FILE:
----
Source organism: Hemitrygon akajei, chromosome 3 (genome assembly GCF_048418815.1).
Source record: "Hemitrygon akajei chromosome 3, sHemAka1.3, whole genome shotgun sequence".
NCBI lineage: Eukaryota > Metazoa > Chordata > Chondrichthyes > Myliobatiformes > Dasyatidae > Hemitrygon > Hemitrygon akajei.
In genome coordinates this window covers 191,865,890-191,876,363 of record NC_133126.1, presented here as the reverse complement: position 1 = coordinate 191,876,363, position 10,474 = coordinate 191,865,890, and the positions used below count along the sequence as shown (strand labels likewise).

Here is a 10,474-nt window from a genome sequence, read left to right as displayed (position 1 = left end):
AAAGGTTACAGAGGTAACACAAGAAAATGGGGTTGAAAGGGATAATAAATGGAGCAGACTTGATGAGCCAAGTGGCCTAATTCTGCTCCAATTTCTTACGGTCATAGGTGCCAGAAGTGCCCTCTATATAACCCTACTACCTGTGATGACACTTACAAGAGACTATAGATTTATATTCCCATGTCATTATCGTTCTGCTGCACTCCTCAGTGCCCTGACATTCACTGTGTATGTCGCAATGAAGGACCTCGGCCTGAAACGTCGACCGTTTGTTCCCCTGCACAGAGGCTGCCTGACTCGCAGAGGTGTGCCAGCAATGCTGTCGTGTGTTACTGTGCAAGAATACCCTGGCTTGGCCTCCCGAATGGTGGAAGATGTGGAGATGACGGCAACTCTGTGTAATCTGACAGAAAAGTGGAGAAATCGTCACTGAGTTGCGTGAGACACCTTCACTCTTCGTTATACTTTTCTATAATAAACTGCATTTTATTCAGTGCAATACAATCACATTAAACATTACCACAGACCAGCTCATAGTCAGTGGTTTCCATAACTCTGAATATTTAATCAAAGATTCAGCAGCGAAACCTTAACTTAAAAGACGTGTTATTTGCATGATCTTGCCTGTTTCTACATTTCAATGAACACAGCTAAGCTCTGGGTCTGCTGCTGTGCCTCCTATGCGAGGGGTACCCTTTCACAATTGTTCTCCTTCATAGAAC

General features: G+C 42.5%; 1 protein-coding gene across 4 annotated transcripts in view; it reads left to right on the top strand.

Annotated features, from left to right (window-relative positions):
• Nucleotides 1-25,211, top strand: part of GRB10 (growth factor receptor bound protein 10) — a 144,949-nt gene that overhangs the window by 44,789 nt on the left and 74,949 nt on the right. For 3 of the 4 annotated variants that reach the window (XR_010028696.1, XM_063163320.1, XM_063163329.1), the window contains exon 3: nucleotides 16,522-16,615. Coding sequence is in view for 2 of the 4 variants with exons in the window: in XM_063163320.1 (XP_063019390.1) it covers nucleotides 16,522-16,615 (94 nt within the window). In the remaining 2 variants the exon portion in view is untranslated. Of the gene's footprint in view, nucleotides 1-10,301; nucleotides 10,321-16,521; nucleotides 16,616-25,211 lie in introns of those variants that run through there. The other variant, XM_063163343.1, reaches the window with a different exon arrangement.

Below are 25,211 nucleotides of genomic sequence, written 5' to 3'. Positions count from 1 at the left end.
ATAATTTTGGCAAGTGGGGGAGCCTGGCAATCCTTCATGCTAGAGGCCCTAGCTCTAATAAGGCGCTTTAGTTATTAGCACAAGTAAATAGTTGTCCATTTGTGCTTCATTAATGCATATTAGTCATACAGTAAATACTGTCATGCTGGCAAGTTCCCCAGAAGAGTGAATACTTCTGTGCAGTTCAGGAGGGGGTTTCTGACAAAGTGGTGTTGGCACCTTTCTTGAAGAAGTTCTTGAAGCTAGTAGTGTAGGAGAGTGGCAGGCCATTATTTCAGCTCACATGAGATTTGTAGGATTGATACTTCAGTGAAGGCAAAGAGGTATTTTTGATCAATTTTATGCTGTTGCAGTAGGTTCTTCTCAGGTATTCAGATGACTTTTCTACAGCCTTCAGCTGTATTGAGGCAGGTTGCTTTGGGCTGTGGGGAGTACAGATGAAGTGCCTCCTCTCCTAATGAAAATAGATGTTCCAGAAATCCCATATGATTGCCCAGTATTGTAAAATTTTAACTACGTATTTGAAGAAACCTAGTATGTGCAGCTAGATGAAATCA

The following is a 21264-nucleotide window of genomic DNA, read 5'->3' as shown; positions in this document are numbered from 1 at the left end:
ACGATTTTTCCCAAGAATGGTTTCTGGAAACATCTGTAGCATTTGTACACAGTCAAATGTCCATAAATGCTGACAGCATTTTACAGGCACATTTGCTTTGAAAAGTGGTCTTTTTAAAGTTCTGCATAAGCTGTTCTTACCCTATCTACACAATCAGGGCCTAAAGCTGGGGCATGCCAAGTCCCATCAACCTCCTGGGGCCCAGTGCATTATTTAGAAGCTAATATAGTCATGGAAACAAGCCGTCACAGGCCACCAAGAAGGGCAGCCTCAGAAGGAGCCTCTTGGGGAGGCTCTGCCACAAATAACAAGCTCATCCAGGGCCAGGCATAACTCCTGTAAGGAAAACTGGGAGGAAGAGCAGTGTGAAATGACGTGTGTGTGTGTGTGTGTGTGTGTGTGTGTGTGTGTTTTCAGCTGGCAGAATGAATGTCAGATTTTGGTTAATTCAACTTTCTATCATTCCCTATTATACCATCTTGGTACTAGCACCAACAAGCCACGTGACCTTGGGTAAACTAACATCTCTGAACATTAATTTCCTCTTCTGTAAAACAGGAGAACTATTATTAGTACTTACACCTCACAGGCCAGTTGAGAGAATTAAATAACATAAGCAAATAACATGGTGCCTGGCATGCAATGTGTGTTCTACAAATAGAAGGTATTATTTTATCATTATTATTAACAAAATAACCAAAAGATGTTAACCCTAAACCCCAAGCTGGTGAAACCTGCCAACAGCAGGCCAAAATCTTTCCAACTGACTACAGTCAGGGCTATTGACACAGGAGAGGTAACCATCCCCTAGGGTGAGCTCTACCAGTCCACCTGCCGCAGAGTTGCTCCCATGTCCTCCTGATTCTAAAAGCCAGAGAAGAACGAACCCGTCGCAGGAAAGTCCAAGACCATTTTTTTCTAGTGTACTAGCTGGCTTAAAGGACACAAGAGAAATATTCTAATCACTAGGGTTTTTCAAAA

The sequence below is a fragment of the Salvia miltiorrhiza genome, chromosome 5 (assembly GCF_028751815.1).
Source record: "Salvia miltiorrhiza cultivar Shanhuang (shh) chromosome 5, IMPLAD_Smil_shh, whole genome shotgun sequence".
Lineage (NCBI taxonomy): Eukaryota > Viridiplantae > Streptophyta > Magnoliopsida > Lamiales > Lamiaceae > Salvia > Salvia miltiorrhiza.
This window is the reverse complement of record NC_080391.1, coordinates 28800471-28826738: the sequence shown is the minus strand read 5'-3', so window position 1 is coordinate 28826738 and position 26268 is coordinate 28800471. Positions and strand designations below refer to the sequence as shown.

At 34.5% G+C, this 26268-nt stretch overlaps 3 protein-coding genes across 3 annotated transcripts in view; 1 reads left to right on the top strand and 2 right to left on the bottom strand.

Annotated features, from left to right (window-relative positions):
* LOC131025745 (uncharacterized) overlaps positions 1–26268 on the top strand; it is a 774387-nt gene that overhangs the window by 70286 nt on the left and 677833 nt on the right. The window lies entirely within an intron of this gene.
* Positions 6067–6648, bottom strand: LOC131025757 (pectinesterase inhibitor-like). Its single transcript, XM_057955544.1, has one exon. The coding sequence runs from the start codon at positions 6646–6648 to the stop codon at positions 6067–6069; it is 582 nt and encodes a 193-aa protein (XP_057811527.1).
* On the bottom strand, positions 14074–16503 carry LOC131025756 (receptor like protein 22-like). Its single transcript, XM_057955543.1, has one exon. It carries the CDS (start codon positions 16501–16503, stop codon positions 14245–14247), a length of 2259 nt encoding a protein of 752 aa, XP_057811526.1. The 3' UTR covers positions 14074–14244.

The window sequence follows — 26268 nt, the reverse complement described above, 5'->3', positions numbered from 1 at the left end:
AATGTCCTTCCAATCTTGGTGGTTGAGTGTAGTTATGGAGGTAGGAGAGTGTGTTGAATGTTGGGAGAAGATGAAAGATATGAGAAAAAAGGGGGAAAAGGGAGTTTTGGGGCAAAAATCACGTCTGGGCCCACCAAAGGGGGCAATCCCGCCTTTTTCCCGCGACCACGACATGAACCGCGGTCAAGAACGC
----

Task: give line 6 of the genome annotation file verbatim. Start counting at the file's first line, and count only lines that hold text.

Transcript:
AAAGGTTACAGAGGTAACACAAGAAAATGGGGTTGAAAGGGATAATAAATGGAGCAGACTTGATGAGCCAAGTGGCCTAATTCTGCTCCAATTTCTTACGGTCATAGGTGCCAGAAGTGCCCTCTATATAACCCTACTACCTGTGATGACACTTACAAGAGACTATAGATTTATATTCCCATGTCATTATCGTTCTGCTGCACTCCTCAGTGCCCTGACATTCACTGTGTATGTCGCAATGAAGGACCTCGGCCTGAAACGTCGACCGTTTGTTCCCCTGCACAGAGGCTGCCTGACTCGCAGAGGTGTGCCAGCAATGCTGTCGTGTGTTACTGTGCAAGAATACCCTGGCTTGGCCTCCCGAATGGTGGAAGATGTGGAGATGACGGCAACTCTGTGTAATCTGACAGAAAAGTGGAGAAATCGTCACTGAGTTGCGTGAGACACCTTCACTCTTCGTTATACTTTTCTATAATAAACTGCATTTTATTCAGTGCAATACAATCACATTAAACATTACCACAGACCAGCTCATAGTCAGTGGTTTCCATAACTCTGAATATTTAATCAAAGATTCAGCAGCGAAACCTTAACTTAAAAGACGTGTTATTTGCATGATCTTGCCTGTTTCTACATTTCAATGAACACAGCTAAGCTCTGGGTCTGCTGCTGTGCCTCCTATGCGAGGGGTACCCTTTCACAATTGTTCTCCTTCATAGAAC